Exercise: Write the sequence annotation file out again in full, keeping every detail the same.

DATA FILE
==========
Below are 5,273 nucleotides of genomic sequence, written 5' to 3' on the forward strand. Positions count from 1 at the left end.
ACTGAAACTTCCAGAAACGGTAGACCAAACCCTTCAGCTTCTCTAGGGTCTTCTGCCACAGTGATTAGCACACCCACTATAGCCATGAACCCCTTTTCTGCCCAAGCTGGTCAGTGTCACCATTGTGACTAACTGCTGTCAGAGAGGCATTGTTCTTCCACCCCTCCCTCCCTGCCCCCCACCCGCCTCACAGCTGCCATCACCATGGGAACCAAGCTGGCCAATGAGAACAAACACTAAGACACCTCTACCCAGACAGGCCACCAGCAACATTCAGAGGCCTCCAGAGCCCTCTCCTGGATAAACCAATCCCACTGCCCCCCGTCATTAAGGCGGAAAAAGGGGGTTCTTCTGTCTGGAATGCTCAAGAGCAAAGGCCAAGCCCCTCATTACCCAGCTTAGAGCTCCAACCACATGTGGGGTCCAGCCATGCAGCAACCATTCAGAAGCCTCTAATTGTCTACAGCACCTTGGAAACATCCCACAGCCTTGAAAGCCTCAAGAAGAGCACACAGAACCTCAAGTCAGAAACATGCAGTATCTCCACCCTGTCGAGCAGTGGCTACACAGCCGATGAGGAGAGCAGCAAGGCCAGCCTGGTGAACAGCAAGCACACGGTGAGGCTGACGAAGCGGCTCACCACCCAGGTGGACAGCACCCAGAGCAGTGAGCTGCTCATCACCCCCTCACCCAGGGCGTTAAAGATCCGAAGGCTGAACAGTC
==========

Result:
Below are 5,273 nucleotides of genomic sequence, written 5' to 3' on the forward strand. Positions count from 1 at the left end.
ACTGAAACTTCCAGAAACGGTAGACCAAACCCTTCAGCTTCTCTAGGGTCTTCTGCCACAGTGATTAGCACACCCACTATAGCCATGAACCCCTTTTCTGCCCAAGCTGGTCAGTGTCACCATTGTGACTAACTGCTGTCAGAGAGGCATTGTTCTTCCACCCCTCCCTCCCTGCCCCCCACCCGCCTCACAGCTGCCATCACCATGGGAACCAAGCTGGCCAATGAGAACAAACACTAAGACACCTCTACCCAGACAGGCCACCAGCAACATTCAGAGGCCTCCAGAGCCCTCTCCTGGATAAACCAATCCCACTGCCCCCCGTCATTAAGGCGGAAAAAGGGGGTTCTTCTGTCTGGAATGCTCAAGAGCAAAGGCCAAGCCCCTCATTACCCAGCTTAGAGCTCCAACCACATGTGGGGTCCAGCCATGCAGCAACCATTCAGAAGCCTCTAATTGTCTACAGCACCTTGGAAACATCCCACAGCCTTGAAAGCCTCAAGAAGAGCACACAGAACCTCAAGTCAGAAACATGCAGTATCTCCACCCTGTCGAGCAGTGGCTACACAGCCGATGAGGAGAGCAGCAAGGCCAGCCTGGTGAACAGCAAGCACACGGTGAGGCTGACGAAGCGGCTCACCACCCAGGTGGACAGCACCCAGAGCAGTGAGCTGCTCATCACCCCCTCACCCAGGGCGTTAAAGATCCGAAGGCTGAACAGTC